MEPs object to including gas, nuclear in green investment
BRUSSELS (AP) — European lawmakers from the environment and economy committees objected Tuesday to including fossil gas and nuclear in the EU’s list of sustainable activities, in a blow to the bloc’s executive arm.
The European Commission earlier this year proposed including nuclear energy and natural gas in its plans for building a climate-friendly future, dividing member countries and drawing outcry from environmentalists as “greenwashing.”
But MEP’s from the two committees adopted an objection to the proposal, with 76 votes to 62 votes and 4 abstentions.
The resolution will now be examined by the whole EU Parliament next month. The Commission will need to withdraw or amend its regulation if an absolute majority of lawmakers oppose it.
The green labeling system from the European Commission, the EU’s executive arm, defines what qualifies as an investment in sustainable energy. Under certain conditions, gas and nuclear energy could be part of the mix, making it easier for private investors to inject money into both.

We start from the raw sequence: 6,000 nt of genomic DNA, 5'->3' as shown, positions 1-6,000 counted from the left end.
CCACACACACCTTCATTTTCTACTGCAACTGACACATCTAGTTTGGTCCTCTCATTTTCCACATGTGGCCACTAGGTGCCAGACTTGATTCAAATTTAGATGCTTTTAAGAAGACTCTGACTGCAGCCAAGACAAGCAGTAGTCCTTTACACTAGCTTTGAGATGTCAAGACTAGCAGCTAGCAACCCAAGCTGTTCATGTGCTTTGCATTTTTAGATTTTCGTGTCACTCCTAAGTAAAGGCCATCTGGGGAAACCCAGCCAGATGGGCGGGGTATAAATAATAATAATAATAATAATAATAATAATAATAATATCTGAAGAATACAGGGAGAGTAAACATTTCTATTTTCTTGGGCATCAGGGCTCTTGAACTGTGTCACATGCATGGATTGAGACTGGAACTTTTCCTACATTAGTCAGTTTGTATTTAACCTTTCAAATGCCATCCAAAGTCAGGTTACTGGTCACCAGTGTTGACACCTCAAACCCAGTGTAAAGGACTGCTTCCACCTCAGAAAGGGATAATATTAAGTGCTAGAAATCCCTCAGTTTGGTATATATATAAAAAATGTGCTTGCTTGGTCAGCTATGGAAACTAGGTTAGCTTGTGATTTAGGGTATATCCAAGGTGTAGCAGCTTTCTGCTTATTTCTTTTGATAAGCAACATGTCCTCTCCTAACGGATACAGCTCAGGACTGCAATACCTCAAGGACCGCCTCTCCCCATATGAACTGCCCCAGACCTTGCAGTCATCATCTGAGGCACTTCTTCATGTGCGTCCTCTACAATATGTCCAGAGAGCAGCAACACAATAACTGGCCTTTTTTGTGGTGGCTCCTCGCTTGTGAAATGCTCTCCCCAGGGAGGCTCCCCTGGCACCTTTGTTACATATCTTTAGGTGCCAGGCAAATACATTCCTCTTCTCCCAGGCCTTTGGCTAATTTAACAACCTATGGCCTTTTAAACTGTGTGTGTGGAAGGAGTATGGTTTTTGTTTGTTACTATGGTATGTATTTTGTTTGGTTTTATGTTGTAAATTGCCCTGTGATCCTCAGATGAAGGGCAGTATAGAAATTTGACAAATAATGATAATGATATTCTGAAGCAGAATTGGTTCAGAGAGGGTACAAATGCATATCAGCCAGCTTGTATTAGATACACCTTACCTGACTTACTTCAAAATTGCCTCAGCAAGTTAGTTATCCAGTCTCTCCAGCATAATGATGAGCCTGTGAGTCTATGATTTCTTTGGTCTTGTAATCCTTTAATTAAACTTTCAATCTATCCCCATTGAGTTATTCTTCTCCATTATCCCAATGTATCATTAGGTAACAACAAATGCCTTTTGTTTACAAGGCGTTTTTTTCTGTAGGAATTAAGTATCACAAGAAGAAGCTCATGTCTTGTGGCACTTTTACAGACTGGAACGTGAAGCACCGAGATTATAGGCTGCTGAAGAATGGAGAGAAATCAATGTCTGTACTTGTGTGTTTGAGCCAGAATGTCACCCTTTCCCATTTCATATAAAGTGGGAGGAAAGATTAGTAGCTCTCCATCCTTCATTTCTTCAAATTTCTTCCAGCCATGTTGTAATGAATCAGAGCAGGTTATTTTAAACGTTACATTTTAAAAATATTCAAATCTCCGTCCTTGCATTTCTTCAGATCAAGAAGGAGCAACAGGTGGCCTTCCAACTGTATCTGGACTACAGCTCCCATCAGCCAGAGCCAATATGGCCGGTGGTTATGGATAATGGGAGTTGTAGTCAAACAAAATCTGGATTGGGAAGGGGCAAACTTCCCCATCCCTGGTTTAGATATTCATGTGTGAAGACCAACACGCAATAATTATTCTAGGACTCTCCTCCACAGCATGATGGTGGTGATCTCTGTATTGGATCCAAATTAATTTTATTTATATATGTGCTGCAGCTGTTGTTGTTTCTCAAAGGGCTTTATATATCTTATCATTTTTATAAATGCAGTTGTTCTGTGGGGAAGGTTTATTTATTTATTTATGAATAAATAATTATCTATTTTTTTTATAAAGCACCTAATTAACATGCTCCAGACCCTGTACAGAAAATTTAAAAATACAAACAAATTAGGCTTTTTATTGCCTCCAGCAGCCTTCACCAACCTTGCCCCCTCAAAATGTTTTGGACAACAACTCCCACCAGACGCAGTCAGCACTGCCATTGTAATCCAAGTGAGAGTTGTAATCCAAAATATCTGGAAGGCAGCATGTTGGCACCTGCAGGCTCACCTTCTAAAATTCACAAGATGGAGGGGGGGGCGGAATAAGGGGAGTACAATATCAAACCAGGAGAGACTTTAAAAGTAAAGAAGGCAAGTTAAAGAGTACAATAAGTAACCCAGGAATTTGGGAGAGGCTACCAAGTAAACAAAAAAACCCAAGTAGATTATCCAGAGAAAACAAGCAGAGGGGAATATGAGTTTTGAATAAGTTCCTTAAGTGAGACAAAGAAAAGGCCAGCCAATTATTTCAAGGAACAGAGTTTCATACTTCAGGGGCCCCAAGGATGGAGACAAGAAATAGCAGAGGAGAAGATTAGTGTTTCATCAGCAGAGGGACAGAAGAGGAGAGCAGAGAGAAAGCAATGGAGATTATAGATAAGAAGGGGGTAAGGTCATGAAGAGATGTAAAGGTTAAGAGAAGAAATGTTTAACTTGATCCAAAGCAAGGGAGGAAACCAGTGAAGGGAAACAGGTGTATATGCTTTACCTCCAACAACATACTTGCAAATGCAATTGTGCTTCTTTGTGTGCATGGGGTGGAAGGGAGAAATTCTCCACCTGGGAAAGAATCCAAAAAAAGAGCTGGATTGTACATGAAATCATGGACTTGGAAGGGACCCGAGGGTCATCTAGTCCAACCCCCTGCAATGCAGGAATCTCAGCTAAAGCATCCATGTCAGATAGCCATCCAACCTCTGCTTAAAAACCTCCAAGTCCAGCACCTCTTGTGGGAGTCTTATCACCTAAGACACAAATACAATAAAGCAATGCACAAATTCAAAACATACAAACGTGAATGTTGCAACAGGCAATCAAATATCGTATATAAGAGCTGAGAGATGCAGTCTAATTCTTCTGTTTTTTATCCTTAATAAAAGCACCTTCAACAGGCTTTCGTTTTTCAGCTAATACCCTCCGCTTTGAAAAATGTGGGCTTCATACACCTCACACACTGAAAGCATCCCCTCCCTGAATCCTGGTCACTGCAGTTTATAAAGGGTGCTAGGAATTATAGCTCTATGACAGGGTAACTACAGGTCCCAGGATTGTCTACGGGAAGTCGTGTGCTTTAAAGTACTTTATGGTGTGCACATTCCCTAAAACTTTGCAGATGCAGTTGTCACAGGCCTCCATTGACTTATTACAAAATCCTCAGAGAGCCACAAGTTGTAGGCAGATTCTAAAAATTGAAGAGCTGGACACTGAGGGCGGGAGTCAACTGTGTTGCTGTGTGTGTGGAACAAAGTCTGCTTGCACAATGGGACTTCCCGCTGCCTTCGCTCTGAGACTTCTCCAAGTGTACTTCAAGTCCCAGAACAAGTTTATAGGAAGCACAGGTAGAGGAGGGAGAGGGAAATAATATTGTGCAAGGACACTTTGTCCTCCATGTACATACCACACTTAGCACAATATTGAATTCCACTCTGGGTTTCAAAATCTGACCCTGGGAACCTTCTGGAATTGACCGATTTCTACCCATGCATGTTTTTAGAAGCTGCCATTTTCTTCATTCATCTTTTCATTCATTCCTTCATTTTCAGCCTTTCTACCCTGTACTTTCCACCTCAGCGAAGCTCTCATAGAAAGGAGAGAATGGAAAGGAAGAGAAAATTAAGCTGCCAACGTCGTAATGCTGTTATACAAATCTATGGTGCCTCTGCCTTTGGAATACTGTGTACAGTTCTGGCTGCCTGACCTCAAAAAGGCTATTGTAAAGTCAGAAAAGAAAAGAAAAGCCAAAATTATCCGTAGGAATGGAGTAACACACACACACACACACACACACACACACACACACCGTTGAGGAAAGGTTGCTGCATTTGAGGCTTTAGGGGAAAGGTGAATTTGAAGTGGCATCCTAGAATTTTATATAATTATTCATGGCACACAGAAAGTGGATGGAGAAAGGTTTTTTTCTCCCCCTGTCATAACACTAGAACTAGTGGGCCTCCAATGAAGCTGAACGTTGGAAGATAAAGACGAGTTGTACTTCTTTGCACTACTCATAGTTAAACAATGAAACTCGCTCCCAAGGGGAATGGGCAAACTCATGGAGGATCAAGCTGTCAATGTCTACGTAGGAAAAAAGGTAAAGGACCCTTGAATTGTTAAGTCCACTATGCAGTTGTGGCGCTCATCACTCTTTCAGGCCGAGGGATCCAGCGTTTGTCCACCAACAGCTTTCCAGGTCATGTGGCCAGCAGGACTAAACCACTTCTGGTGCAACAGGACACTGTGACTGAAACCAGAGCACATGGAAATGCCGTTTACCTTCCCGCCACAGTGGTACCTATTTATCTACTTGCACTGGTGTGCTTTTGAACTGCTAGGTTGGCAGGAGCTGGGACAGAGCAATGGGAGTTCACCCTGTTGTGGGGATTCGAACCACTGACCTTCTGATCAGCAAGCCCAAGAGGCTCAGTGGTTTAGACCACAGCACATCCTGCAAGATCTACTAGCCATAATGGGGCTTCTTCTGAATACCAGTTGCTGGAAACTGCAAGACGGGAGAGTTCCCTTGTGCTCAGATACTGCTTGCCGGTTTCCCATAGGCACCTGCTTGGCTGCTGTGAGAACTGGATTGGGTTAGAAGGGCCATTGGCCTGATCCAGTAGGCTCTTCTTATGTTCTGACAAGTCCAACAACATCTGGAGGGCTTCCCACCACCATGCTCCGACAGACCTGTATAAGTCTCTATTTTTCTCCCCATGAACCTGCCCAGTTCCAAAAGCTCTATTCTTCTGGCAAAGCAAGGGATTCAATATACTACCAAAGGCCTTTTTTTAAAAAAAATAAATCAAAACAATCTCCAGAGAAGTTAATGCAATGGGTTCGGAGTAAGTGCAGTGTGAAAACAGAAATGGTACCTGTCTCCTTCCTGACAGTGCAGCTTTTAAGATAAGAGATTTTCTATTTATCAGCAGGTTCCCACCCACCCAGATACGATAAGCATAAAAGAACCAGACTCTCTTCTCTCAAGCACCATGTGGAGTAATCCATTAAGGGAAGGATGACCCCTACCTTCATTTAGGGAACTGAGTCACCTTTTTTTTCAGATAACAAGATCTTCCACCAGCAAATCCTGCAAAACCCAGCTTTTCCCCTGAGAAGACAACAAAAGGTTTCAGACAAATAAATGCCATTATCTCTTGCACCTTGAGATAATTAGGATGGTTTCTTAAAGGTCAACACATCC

“MEPs recognize the role of nuclear and fossil gas in guaranteeing stable energy supply during the transition to a sustainable economy,” the Parliament said. “But, they consider that the technical screening standards proposed by the Commission, in its delegated regulation, to support their inclusion do not respect the criteria for environmentally sustainable economic activities.”
The commission believes that including nuclear and gas as transitional energy sources does not amount to a free pass and aims to accelerate efforts to reduce emissions.
With the EU aiming to reach climate neutrality by 2050 and to cut greenhouse gas emissions by at least 55% by 2030, it says the so-called taxonomy classification system is crucial to direct investments into sustainable energy. It estimates that about 350 billion euros of investment per year will be needed to meet the 2030 targets.
Greenpeace campaigner Ariadna Rodrigo said lawmakers from the committees “stood with Ukraine” by voting to “stop feeding (Russia President Vladimir) Putin’s war machine with more money and inflaming the climate and nature crisis.”
The 27-nation bloc is trying to wean off its dependency to Russian fossil fuels and member countries have already agreed to ban 90% of Russian oil by year-end. Before the war in Ukraine, it relied on Russia for 25% of its oil and 40% of its natural gas.